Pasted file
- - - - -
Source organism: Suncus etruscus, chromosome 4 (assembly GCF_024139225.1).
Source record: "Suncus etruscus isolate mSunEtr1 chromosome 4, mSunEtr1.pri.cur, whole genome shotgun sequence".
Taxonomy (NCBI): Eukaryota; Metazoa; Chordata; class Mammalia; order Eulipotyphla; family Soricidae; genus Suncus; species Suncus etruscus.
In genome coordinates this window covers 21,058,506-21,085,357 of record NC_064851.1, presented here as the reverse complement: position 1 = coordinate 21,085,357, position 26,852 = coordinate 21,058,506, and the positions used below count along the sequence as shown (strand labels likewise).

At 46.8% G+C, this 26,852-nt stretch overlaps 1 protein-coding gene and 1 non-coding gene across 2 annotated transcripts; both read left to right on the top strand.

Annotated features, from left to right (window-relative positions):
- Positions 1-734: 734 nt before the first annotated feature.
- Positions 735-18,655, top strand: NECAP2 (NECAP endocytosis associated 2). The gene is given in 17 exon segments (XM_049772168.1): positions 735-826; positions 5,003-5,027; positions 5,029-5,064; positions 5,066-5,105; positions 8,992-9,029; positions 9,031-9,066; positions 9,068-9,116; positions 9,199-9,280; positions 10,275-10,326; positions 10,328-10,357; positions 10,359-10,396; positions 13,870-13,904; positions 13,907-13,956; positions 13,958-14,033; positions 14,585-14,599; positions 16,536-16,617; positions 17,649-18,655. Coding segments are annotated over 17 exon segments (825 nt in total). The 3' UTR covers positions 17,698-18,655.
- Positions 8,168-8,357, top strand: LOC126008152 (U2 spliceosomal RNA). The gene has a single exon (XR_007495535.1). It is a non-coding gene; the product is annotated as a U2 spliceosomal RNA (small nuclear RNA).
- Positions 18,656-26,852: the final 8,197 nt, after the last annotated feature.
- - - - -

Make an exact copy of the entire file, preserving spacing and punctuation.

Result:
Source organism: Suncus etruscus, chromosome 4 (assembly GCF_024139225.1).
Source record: "Suncus etruscus isolate mSunEtr1 chromosome 4, mSunEtr1.pri.cur, whole genome shotgun sequence".
Taxonomy (NCBI): Eukaryota; Metazoa; Chordata; class Mammalia; order Eulipotyphla; family Soricidae; genus Suncus; species Suncus etruscus.
In genome coordinates this window covers 21,058,506-21,085,357 of record NC_064851.1, presented here as the reverse complement: position 1 = coordinate 21,085,357, position 26,852 = coordinate 21,058,506, and the positions used below count along the sequence as shown (strand labels likewise).

At 46.8% G+C, this 26,852-nt stretch overlaps 1 protein-coding gene and 1 non-coding gene across 2 annotated transcripts; both read left to right on the top strand.

Annotated features, from left to right (window-relative positions):
- Positions 1-734: 734 nt before the first annotated feature.
- Positions 735-18,655, top strand: NECAP2 (NECAP endocytosis associated 2). The gene is given in 17 exon segments (XM_049772168.1): positions 735-826; positions 5,003-5,027; positions 5,029-5,064; positions 5,066-5,105; positions 8,992-9,029; positions 9,031-9,066; positions 9,068-9,116; positions 9,199-9,280; positions 10,275-10,326; positions 10,328-10,357; positions 10,359-10,396; positions 13,870-13,904; positions 13,907-13,956; positions 13,958-14,033; positions 14,585-14,599; positions 16,536-16,617; positions 17,649-18,655. Coding segments are annotated over 17 exon segments (825 nt in total). The 3' UTR covers positions 17,698-18,655.
- Positions 8,168-8,357, top strand: LOC126008152 (U2 spliceosomal RNA). The gene has a single exon (XR_007495535.1). It is a non-coding gene; the product is annotated as a U2 spliceosomal RNA (small nuclear RNA).
- Positions 18,656-26,852: the final 8,197 nt, after the last annotated feature.